#ThreatenedSpecies of the Week: Dandaragan Mallee

Eucalyptus dolorosa, commonly known as the Dandaragan Mallee, is listed as ‘Endangered’ under the Commonwealth Environment Protection and Biodiversity Conservation Act 1999 (EPBC Act) and Critically Endangered under the Wildlife Conservation Act 1950.

The main threats to Eucalyptus dolorosa are inappropriate fire regimes, lack of recruitment and restricted distribution.

eucalyptus dolorus

Their structure

Eucalyptus dolorosa is a low mallee which generally grows to 2.5m tall with stout stems and rough grey bark on the older stems.

The juvenile leaves are broadly falcate, and light bluish-grey in colour while the adult leaves are slightly glossy and green, lanceolate to falcate, and measure 10 x 2 cm. They have a moderately dense vein network and numerous oil glands. The inflorescences are axillary, but are clustered at the leafless ends of branchlets, appearing to be terminal and there are 7 flowers in each.

The buds have pedicels up to 1 cm long and are rhomboid in shape, 9 x 6 mm with a slightly beaked operculum; The stamens are very numerous and the fruits have stalks to 7 mm long, and are cup-shaped to globose, measure 1 x 1.4 cm, and have four valves. The seeds are brown, pyramidal and winged.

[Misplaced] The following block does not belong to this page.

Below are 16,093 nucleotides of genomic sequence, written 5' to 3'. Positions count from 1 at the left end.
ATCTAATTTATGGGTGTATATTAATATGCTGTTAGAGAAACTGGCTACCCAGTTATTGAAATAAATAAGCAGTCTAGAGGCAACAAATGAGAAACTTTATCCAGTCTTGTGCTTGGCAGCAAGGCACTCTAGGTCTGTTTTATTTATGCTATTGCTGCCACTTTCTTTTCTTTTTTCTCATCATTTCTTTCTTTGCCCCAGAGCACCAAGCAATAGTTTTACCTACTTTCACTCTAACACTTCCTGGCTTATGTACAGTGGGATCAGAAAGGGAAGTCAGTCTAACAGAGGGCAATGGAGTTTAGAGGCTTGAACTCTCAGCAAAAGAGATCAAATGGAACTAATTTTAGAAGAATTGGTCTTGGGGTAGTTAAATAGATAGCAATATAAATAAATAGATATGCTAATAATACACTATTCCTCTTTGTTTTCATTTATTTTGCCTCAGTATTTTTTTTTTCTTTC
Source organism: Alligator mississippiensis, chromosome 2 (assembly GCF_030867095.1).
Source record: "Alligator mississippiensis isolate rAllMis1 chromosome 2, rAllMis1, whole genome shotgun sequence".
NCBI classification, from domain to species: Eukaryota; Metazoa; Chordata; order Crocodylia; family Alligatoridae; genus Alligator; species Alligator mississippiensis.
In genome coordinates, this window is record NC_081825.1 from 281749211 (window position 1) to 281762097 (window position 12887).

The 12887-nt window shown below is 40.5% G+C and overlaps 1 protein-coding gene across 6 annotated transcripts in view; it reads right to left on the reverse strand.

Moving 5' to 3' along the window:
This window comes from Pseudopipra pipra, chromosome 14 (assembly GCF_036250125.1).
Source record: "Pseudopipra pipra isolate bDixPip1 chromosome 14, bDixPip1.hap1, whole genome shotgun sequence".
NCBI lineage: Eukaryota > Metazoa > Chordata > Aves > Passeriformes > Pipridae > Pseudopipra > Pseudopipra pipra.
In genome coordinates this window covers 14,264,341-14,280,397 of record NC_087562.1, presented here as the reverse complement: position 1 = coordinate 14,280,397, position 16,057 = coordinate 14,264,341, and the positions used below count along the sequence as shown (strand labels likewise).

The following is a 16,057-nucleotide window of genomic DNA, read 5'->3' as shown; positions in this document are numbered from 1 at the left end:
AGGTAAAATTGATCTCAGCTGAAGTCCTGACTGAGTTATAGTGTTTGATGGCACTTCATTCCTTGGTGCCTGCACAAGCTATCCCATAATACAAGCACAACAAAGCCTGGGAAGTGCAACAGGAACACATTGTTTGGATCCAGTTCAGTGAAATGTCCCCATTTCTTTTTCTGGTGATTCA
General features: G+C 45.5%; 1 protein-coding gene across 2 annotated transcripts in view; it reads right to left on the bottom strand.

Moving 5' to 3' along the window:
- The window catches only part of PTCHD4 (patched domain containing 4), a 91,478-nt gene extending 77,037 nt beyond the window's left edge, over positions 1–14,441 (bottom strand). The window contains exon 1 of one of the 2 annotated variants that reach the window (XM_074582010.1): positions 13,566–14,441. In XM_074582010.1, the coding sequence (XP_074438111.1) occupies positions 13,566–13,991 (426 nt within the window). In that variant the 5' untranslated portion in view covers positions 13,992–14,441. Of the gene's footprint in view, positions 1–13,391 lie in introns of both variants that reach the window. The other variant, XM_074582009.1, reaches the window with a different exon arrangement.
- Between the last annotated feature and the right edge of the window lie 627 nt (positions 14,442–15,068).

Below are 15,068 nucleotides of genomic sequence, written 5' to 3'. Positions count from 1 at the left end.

Populations and collections

Eucalyptus dolorosa is known from a single population west of Dandaragan. It is confined to lateritic breakaway slopes and a summit in mallee heath over low scrub, amongst massive ironstone blocks. Associated species include Eucalyptus arachnaea, E. gittinsii, E. pluricaulis, E. abdita, Hakea lissocarpha, H. obliqua, H. undulata, Calothamnus quadrifidus, Melaleuca radula, Acacia pulchella, Scholtzia sp. and Eremaea asterocarpa.

The first collection of Eucalyptus dolorosa was made in 1987 by M.I.H. Brooker. It has only ever been known from the slopes and summit of a single lateritic hill in the Dandaragan area. This area was burnt in 1978, and although the population flowered every year after its discovery in 1987, it didn’t produce fruit until 1991.

The area was fenced from stock in the late 1980s, protecting this species and a number of other threatened and Priority species that also occur in this area of remnant mallee heath. Plants occur in eight clumps, all of which are in good health. It has been noted that this species persists in a refugial site, and suggested that E. dolorosa is probably a relict species, barely surviving extinction as a consequence of a drying climate in the late Pleistocene period.

Information Source: Government of Australia, Department of Environment and Department of Parks and Wildlife Western Australia.

 

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